In this installment of The Wall Street Journal‘s Creative Leaders Advertising Program series, we hear from Allan Beaver. The original piece, called ‘Beaver’s Fever’ — yeah, we know but it was the 70s so we’ll give the culture of the time a break — shows us what’s behind the ‘creative force’ of Levine, Huntley, Schmidt & Beaver.
Thank God the WSJ ran this series, because when shit is hitting the fan, looking to the past is paramount. Beaver’s is an all-American story. Born in Brooklyn, he studied art and illustration, eventually graduating from New York Community College — before carving his place in advertising’s history. He also looks like John Hodgman plus 20 years, minus half his hair, plus a half-mullet (you can’t have a full mullet if you’re bald up front…dude was all party). Again, it was the 70s.
On getting started: “…Running errands, trimming mechanicals, pasting down type, doing comps; you gain a different perspective on the business. You learn to appreciate how things get done, and how to do them yourself, if need be. Walking the city’s hot pavement delivering artwork didn’t discourage me — it gave me strength and perseverance.”
Raise your hand if you’ve pasted down type recently. Didn’t think so. Kids starting in the business these days can’t possibly appreciate the skills that a creative like Beaver had. These days if you get in a place in the mail room, you’re likely to stay there. The trade of advertising was once occupied by advisers and and their students. These days, the pressure to be a teacher is compounded by the stiff competition between the young and the older. Can this business survive without a return to mentors?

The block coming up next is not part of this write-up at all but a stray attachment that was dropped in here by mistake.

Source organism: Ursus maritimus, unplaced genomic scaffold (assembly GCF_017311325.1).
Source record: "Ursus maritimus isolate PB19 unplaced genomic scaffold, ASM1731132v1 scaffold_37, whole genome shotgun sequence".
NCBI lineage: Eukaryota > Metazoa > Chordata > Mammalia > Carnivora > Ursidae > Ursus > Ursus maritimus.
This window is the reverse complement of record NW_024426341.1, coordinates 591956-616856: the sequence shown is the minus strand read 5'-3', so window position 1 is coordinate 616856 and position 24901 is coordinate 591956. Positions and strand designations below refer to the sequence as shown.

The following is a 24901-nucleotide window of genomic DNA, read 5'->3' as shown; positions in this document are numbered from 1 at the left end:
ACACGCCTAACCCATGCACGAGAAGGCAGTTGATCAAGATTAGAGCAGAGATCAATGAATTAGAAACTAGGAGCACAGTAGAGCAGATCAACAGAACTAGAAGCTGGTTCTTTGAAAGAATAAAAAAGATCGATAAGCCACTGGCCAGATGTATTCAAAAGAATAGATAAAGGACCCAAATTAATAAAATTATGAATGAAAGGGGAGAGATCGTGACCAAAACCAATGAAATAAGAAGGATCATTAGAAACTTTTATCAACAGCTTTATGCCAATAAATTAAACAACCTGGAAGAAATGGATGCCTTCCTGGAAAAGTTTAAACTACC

On the culture: “We’re street-smart, city-loose. That’s why we demand only one thing from our people: great work. It doesn’t matter how it’s done, or where it’s done — just as long as it’s done.”
Wow, what a standard to live up to. What are your agency’s standards? Which shop, in your experience, did it the best? Can the sometimes lazzes-faire advertising culture lead to diminished work?
On hiring: “…talent goes beyond the book. I look for people who’ll fir into our environment; with a match between their style and personality and ours.”
Fast forward to 2009, when issues like racism are at the forfront of agency culture. The pressure to be “cool” and relevant would be answered by a diverse work force — both ethnically and culturally. In this article, an image of Beaver shows him in an Oxford, with a tie and suspenders. Back then, it wasn’t about what you wore (because everyone was business professional), but the work you did.
On environment/creative team: “A creative reputation is preceded by a creative environment with a willingness to run risks…I’m especially proud we created award winning work for all our clients, not just a few showcase accounts…The best advertising is created when everyone’s involved in the creative process: the account executive, the researcher, the media planner and, especially, the client — beginning with the initial discussions of strategy, and going all the way through to final production.”
This advice is particularly important. During a recent interview with R/GA’s Karen Spiegel (head of PR), I asked her why she thinks the agency’s process is different. Her answer: putting the entire team in the same space — research, media, and even the tech guys who will build their clients’ Web sites.